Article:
On Tue, 7 Dec 2010, Ville Skyttä wrote:
Don't stop reading there. I don't know about forbidden, but they do write
that the value "is" something else, a bit below the above quoted part:
I didn't! :)
* In this PO file field, but not in locale names, ‘ll_CC’ combinations
denoting a language's main dialect are abbreviated as ‘ll’. For example, ‘de’
is equivalent to ‘de_DE’ (German as spoken in Germany), and ‘pt’ to ‘pt_PT’
(Portuguese as spoken in Portugal) in this context.
* In this PO file field, suffixes like ‘.encoding’ are not used.
* In this PO file field, variant designators that are not relevant to message
translation, such as �...@euro’, are not used.
So, if your locale name is ‘de_DE.UTF-8’, the language specification in PO
files is just ‘de’."
So, "de" is a synonym for "de_DE" and both definitions are as correct as
they can be according to my interpretation.
But leaving out the country only applies to _the_ (there can be only one I
gather) primary dialect of a language. So both zh_CN and zh_TW cannot be the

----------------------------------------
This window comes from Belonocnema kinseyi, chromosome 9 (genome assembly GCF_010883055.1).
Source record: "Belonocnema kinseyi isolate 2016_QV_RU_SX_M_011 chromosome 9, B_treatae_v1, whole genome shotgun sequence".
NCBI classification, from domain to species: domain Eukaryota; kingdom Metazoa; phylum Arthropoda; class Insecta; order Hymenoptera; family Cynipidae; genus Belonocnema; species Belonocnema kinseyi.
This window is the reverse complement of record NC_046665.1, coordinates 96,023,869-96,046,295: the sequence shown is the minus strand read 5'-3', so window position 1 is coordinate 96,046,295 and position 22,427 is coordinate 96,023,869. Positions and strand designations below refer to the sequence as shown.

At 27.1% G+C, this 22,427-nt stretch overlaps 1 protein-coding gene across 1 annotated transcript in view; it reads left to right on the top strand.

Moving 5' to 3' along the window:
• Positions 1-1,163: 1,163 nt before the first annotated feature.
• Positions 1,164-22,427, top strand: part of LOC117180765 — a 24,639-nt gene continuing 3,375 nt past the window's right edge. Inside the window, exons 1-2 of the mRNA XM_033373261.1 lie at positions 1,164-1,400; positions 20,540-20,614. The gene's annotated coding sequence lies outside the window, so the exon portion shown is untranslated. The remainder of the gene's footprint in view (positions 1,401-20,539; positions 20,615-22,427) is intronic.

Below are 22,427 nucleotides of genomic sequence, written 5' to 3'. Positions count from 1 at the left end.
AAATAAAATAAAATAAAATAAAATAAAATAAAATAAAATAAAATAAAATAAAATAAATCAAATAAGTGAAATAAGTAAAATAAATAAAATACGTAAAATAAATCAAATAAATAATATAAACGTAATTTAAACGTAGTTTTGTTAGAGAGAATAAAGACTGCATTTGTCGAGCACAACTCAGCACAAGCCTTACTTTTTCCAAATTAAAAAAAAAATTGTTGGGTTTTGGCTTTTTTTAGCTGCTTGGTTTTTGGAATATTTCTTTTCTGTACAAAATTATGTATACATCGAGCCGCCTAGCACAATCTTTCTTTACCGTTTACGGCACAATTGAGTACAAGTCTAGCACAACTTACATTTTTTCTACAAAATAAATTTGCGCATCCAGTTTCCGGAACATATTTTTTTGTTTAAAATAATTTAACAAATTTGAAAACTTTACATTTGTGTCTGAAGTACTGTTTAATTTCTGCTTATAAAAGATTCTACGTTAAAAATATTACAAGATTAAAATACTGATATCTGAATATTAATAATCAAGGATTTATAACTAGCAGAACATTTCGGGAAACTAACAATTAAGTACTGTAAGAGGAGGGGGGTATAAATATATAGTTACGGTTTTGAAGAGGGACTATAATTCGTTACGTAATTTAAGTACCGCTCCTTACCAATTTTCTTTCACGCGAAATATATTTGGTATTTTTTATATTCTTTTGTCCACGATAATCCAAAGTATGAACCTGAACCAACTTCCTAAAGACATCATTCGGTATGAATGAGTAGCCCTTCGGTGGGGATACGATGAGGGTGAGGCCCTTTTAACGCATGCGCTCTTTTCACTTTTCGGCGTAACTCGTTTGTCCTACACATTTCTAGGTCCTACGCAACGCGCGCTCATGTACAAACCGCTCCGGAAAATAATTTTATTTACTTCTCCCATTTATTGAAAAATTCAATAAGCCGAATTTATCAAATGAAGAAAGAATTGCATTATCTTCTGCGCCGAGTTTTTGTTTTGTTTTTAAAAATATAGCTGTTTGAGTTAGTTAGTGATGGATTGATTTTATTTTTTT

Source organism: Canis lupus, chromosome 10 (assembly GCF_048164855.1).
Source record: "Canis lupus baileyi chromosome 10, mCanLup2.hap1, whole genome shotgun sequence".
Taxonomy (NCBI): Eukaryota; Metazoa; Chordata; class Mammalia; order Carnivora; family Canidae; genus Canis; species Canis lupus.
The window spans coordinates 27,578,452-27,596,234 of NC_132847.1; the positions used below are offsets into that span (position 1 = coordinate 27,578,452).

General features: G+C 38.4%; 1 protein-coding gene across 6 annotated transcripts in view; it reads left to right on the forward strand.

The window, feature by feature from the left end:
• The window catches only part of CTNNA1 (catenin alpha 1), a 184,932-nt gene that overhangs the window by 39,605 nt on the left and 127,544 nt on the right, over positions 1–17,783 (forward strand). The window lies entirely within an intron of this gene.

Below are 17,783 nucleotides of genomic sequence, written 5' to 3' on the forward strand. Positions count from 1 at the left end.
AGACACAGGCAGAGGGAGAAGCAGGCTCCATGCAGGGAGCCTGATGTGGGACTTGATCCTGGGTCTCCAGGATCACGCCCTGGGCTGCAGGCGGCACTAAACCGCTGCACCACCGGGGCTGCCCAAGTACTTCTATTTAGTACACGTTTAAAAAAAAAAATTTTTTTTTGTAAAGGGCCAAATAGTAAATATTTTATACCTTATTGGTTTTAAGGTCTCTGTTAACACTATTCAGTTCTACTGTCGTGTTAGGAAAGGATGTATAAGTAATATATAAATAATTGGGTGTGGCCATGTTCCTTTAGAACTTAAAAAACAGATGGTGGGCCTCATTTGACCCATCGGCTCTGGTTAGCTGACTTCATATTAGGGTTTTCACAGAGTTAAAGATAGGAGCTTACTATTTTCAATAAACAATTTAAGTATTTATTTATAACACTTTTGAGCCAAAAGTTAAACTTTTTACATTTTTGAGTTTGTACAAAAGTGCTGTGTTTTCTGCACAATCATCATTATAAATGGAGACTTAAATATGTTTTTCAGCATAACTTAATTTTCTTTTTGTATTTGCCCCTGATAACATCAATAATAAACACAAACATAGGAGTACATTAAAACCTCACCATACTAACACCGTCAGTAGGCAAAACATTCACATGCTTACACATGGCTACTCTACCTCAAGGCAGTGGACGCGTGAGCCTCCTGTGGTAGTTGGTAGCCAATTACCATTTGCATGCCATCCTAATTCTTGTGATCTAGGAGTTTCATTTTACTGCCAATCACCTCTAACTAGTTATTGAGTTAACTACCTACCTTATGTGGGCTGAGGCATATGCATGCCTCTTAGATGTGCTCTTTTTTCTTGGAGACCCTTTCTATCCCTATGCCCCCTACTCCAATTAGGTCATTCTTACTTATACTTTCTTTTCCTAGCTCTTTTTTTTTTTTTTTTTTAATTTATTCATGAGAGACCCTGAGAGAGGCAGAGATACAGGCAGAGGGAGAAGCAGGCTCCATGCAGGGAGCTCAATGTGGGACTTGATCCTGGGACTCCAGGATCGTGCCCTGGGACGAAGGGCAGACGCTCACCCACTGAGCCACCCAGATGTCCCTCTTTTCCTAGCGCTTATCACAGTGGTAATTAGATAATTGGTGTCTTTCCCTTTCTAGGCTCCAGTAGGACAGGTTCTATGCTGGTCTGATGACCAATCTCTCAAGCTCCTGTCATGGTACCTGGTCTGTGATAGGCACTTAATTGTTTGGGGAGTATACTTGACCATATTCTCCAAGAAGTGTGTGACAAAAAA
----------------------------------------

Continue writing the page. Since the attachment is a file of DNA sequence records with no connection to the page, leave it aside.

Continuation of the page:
primary dialect; dunno if there's such a thing for Chinese in the first place.
If you look at my patch carefully, you'll see that for zh_CN.po the value of
the Language field is zh_CN.
And you could use here the plain "zh" as it defaults to "zh_CH" -
according to my quick Google searchs.
I did not invent any of these values myself - I just first fixed the Language-
Team fields so that gettext itself understands them, and then ran the files
through gettext, and copied/included in my patch what gettext itself had
I think following what gettext's docs say/recommend and what it actually does
itself is the best approach.
In that case those plain language codes are enough. I was just thinking
about new translation that might come in future using subdialects.
Translators usually uses the existing ones as a starting point and might
not remember to update these fields correctly.
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